This scholarship meets the great need to ensure women are kept in the career pipelines in STEM, especially during this pandemic. More than ever, increasing representation and inclusion of women in science, technology, engineering and mathematics together with mentoring, network and support are all moves in the right direction.
Winning this scholarship by the British Council has afforded me the treasured opportunity to pursue my dream of learning and growing in public health from a global lens. This success is a tribute to my family, support circle and colleagues who have spurred me on in my journey.
I also attribute this win to my lecturers and mentors. These women in STEM have paved the way and opened doors for me to explore, discover and pursue my interest and passion in international public health. One of the many includes Professor Noran Naqiah Hairi from the University of Malaya who has greatly impacted and encouraged me in my academic pursuits till today.
My long-time dream to venture abroad to broaden my scope into public health with an international viewpoint was shelved for years as it was financially beyond my reach. Imagine my excitement and disbelief when I heard about this fully-funded scholarship by the British Council to pursue a field of interest in the UK. The stars seemed to have aligned and it was a clear sign that I had to apply for this rare opportunity.
The application process involved obtaining an offer of study in the participating uni. The shortlisted applicants were then contacted to apply for the British Council Women in STEM scholarship. This involved a series of questions and reflective mini-essays.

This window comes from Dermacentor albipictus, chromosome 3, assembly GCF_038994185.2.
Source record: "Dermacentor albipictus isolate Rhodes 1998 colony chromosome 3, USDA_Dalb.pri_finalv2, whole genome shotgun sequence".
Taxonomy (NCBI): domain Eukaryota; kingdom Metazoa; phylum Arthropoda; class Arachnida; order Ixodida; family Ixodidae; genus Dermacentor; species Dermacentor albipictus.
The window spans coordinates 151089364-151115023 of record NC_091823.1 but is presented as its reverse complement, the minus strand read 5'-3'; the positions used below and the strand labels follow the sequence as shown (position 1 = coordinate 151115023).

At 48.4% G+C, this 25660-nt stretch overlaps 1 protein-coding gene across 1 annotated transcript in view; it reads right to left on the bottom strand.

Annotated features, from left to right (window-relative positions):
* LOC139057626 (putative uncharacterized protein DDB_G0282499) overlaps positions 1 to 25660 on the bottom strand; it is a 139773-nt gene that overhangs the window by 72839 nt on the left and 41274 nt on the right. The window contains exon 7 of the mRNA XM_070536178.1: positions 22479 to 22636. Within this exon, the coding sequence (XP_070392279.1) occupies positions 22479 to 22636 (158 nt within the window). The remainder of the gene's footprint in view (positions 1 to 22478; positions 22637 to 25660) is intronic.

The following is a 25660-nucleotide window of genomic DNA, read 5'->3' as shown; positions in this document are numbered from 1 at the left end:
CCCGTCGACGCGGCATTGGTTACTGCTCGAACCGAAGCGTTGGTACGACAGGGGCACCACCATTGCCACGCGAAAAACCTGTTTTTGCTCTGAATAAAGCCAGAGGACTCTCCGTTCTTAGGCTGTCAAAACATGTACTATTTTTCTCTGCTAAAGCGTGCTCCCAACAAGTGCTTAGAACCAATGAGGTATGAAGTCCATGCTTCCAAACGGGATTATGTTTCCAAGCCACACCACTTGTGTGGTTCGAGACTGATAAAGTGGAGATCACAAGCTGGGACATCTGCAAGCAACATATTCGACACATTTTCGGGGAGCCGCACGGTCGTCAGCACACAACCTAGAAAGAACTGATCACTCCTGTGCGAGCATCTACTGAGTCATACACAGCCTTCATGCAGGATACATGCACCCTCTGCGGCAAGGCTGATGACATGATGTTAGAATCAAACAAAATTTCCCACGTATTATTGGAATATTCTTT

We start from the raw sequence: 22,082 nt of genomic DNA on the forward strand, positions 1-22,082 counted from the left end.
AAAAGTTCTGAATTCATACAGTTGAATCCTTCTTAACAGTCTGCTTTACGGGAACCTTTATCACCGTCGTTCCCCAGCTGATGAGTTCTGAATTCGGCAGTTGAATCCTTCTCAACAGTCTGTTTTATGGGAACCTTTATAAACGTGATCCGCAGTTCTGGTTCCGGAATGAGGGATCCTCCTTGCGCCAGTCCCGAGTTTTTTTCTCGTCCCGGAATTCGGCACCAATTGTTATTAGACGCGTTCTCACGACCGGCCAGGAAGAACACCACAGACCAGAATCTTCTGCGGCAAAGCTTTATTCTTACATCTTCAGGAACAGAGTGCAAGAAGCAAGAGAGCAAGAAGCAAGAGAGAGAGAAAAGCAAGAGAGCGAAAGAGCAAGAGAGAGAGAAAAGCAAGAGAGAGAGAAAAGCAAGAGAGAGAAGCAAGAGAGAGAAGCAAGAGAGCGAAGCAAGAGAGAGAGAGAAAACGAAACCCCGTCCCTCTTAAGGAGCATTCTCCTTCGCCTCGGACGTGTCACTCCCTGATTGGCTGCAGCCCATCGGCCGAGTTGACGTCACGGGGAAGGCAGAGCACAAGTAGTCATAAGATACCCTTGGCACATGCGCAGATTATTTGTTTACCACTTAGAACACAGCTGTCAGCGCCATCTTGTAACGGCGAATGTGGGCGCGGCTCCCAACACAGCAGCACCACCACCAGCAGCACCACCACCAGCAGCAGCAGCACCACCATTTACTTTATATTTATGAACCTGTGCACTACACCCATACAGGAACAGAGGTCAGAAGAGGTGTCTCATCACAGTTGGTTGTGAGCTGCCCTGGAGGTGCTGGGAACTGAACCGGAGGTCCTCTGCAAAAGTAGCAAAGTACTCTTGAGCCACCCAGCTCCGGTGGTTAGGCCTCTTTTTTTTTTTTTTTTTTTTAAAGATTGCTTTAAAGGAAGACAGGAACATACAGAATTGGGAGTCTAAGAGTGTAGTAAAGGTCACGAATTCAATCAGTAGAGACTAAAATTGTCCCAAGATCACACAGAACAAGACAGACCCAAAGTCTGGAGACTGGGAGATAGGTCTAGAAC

Why choose LJMU in the UK?
LJMU was one of the 19 participating unis in this scholarship programme for Women in STEM by the British Council. It’s also the designated destination for aspiring South East Asian applicants who are keen to pursue a postgrad course in health and life sciences.
I got to know of this uni and the scholarship through YPC International College, a Malaysian collaborative education partner with LJMU. Furthermore, I was drawn to the multi-disciplinary expertise, community-based research and wide networks of the Public Health Institute.
Lastly, the diversity of Liverpool’s vibrant city life made it seem all the more inviting.
What are you looking most forward to doing in the UK?
The UK is a global leader in impactful public health research with established international collaboration and networks. Thus, I’m looking forward to building new friendships, discovering fresh perspectives, growing my knowledge, experience and networks in my field.